The U.S. trade deficit widened 7.4% to $39.7 billion in February, the Commerce Department announced Tuesday, as rising imports outpaced rising exports.

Economists surveyed
by Bloomberg News had expected the trade deficit to edge slightly higher to $39.0 billion in February from a revised $37.0 billion in January. The trade deficit total $39.9 billion deficit in December.

In February, exports rose $300 million or by 0.2% to $143.2 billion, while imports rose $3.0 billion or by 1.7% to $182.9 billion.

Trade Deficit Up Slightly in 2010

For the first two months of 2010, the U.S. trade deficit totaled $76.4 billion, up 1.0% from the $75.6 billion total for the same period in 2009.

The U.S. trade deficit in February with key nations was as follows: China, $16.5 billion, down from $18.3 billion in January; European Union, $5.3 billion, up from $2.9 billion; OPEC, $6.4 billion, down from $7.2 billion; Japan, $4.3 billion, up $3.3 billion; Mexico, $4.8 billion, up from $4.6 billion; Canada, $2.8 billion, down from $3.9 billion; Germany, $2.3 billion, up from $1.1 billion; Venezuela, $2.1 billion, up from $1.6 billion; and Ireland, $2.0 billion, up from $1.6 billion.

Meanwhile, the U.S. recorded a traded surplus in February with Hong Kong of $1.6 billion, up from a $1.6 billion deficit in January; Australia, $1.0 billion, up from a $900 million deficit; and Belgium, $700 million, up from a $300 million deficit.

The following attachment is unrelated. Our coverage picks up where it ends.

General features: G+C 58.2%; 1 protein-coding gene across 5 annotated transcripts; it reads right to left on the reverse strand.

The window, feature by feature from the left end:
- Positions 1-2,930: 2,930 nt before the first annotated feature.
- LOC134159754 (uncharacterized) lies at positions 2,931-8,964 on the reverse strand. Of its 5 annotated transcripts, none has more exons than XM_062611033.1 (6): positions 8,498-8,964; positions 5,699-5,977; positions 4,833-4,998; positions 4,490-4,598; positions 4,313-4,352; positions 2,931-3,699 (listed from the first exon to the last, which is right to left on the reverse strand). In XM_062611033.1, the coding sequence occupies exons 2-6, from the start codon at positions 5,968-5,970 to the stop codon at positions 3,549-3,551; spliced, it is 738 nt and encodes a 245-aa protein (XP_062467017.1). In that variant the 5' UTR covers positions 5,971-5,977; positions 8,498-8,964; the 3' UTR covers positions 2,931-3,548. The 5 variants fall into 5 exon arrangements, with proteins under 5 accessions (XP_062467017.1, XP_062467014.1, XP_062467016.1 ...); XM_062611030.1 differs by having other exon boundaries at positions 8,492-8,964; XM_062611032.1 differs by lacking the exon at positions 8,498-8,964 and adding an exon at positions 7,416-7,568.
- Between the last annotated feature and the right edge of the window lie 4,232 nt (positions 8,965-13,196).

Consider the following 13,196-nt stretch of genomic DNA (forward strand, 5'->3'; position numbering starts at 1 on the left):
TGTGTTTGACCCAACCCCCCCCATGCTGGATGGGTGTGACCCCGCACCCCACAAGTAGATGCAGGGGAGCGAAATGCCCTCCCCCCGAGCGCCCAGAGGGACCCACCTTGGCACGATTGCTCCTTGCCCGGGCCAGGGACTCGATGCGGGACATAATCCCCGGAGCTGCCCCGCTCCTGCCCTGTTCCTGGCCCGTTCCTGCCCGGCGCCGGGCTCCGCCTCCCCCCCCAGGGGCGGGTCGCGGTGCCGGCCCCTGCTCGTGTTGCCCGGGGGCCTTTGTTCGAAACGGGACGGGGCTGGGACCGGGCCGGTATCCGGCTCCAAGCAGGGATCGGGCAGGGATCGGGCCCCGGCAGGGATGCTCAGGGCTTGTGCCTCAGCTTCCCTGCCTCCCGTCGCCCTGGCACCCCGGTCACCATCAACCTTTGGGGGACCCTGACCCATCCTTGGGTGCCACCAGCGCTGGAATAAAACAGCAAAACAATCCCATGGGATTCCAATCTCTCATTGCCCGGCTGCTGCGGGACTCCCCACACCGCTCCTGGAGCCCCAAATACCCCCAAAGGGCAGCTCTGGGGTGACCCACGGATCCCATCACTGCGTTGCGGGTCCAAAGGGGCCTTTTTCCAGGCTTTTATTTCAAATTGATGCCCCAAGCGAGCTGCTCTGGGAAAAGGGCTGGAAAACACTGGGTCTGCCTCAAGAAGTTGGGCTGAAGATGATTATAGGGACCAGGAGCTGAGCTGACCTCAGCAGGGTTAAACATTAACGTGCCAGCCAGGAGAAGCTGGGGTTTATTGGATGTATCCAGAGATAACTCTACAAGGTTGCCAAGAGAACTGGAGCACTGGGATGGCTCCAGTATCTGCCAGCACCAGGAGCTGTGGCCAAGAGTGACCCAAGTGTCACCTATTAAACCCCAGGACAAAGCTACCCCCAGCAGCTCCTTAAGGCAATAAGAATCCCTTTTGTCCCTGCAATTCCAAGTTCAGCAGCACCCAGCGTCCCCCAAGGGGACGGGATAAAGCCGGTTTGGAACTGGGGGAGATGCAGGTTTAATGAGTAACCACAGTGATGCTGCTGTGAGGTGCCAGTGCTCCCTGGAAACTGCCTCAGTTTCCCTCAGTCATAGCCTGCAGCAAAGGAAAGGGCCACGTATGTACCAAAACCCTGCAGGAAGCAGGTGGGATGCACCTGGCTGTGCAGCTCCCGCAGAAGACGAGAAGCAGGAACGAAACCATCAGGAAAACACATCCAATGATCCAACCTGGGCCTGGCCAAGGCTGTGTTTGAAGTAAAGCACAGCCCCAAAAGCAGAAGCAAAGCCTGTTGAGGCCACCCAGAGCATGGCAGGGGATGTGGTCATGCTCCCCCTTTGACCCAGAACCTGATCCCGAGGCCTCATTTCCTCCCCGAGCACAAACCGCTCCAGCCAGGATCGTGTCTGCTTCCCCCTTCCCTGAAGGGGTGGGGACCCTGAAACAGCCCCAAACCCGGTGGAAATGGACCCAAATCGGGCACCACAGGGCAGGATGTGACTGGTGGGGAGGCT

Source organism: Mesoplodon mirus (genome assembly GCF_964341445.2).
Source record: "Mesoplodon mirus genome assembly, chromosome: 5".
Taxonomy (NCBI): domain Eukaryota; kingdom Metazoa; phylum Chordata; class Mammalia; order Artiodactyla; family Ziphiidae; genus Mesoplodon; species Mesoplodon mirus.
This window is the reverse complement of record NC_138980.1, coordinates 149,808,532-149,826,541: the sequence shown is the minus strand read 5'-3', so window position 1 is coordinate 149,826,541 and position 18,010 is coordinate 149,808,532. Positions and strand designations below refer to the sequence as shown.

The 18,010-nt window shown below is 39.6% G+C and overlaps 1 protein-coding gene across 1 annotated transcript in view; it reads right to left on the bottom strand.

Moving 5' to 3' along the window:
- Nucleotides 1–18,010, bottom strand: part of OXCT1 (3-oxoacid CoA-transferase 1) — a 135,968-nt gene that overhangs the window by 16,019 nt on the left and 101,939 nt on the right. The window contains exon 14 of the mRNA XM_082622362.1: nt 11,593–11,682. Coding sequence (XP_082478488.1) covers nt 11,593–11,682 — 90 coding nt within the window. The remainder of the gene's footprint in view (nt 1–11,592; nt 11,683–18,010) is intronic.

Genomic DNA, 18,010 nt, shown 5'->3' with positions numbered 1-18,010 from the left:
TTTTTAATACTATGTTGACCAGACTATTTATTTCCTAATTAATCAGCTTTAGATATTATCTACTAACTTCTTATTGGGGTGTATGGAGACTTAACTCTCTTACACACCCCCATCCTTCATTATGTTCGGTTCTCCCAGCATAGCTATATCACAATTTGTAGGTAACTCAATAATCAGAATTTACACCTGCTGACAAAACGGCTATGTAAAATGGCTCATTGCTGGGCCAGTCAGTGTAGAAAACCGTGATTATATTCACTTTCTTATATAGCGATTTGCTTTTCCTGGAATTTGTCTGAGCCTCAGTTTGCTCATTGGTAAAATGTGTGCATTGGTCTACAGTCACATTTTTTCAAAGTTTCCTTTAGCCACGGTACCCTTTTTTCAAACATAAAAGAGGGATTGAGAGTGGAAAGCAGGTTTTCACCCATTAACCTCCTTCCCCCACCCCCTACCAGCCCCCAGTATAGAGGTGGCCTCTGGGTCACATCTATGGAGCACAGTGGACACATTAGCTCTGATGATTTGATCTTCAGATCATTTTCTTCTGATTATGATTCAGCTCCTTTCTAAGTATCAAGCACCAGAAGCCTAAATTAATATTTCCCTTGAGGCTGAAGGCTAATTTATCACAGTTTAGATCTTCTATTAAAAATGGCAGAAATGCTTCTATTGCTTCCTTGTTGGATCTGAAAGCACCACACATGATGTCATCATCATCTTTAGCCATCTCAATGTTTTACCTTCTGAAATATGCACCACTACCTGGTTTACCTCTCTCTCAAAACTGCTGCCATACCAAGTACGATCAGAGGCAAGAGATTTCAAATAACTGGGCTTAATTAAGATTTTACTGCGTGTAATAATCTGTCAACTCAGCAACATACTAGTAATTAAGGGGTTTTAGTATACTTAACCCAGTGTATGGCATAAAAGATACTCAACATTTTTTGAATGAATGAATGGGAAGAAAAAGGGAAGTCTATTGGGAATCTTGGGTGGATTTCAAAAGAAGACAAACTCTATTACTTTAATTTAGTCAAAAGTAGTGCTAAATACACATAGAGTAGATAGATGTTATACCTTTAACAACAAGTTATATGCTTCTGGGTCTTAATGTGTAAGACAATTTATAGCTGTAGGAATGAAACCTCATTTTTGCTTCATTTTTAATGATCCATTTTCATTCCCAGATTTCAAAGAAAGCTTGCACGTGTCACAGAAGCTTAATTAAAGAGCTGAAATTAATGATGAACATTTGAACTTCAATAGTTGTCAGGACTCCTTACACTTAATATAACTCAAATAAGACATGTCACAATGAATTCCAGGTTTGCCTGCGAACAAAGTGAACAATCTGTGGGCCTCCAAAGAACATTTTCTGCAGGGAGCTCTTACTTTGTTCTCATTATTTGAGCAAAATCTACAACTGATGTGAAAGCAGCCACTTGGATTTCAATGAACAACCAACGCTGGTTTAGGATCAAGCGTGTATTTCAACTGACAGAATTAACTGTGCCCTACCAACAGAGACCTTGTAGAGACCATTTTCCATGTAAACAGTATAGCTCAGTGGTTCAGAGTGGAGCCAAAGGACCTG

The standout features in February's trade report? After the slightly higher-than-expected top line $39.7 billion stat and the reduction in January's deficit to $37 billion, it would have to be the surpluses with Hong Kong, Australia and Belgium.

The deficit is trending higher, but not unreasonably so, given that the economy has been growing for two quarters, and the positive turn in the trade status with selected nations bodes well for the quarters ahead. The February report suggests continued belt tightening by U.S. consumers, while U.S. companies, aided by the weak dollar, register increased sales to international customers -- two trends that suggests declines in the trade deficit moving forward.

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